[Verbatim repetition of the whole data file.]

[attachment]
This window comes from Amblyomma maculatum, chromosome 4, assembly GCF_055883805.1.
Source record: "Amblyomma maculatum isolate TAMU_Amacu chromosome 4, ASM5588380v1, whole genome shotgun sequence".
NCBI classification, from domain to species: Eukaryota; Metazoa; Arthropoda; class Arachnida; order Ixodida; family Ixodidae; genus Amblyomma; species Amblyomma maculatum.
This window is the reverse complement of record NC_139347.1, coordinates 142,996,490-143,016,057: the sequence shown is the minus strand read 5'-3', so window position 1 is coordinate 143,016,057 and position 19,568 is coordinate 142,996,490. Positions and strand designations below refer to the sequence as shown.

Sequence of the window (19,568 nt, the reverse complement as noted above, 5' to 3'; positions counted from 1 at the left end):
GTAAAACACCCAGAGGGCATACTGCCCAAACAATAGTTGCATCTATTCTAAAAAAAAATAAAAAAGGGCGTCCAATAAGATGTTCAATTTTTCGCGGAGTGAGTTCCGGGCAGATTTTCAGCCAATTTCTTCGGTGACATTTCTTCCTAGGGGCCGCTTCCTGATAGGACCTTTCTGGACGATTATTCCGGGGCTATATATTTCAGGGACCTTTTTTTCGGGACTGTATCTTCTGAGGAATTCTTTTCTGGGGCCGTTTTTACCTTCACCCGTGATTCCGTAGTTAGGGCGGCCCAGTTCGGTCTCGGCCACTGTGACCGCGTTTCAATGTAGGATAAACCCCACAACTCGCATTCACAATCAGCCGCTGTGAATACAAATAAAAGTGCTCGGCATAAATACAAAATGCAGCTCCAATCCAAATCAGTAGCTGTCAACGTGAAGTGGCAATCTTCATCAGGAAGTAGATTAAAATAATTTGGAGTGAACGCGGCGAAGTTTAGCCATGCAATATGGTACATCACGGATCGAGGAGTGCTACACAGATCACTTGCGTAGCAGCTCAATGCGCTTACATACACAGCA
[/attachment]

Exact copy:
This window comes from Amblyomma maculatum, chromosome 4, assembly GCF_055883805.1.
Source record: "Amblyomma maculatum isolate TAMU_Amacu chromosome 4, ASM5588380v1, whole genome shotgun sequence".
NCBI classification, from domain to species: Eukaryota; Metazoa; Arthropoda; class Arachnida; order Ixodida; family Ixodidae; genus Amblyomma; species Amblyomma maculatum.
This window is the reverse complement of record NC_139347.1, coordinates 142,996,490-143,016,057: the sequence shown is the minus strand read 5'-3', so window position 1 is coordinate 143,016,057 and position 19,568 is coordinate 142,996,490. Positions and strand designations below refer to the sequence as shown.

Sequence of the window (19,568 nt, the reverse complement as noted above, 5' to 3'; positions counted from 1 at the left end):
GTAAAACACCCAGAGGGCATACTGCCCAAACAATAGTTGCATCTATTCTAAAAAAAAATAAAAAAGGGCGTCCAATAAGATGTTCAATTTTTCGCGGAGTGAGTTCCGGGCAGATTTTCAGCCAATTTCTTCGGTGACATTTCTTCCTAGGGGCCGCTTCCTGATAGGACCTTTCTGGACGATTATTCCGGGGCTATATATTTCAGGGACCTTTTTTTCGGGACTGTATCTTCTGAGGAATTCTTTTCTGGGGCCGTTTTTACCTTCACCCGTGATTCCGTAGTTAGGGCGGCCCAGTTCGGTCTCGGCCACTGTGACCGCGTTTCAATGTAGGATAAACCCCACAACTCGCATTCACAATCAGCCGCTGTGAATACAAATAAAAGTGCTCGGCATAAATACAAAATGCAGCTCCAATCCAAATCAGTAGCTGTCAACGTGAAGTGGCAATCTTCATCAGGAAGTAGATTAAAATAATTTGGAGTGAACGCGGCGAAGTTTAGCCATGCAATATGGTACATCACGGATCGAGGAGTGCTACACAGATCACTTGCGTAGCAGCTCAATGCGCTTACATACACAGCA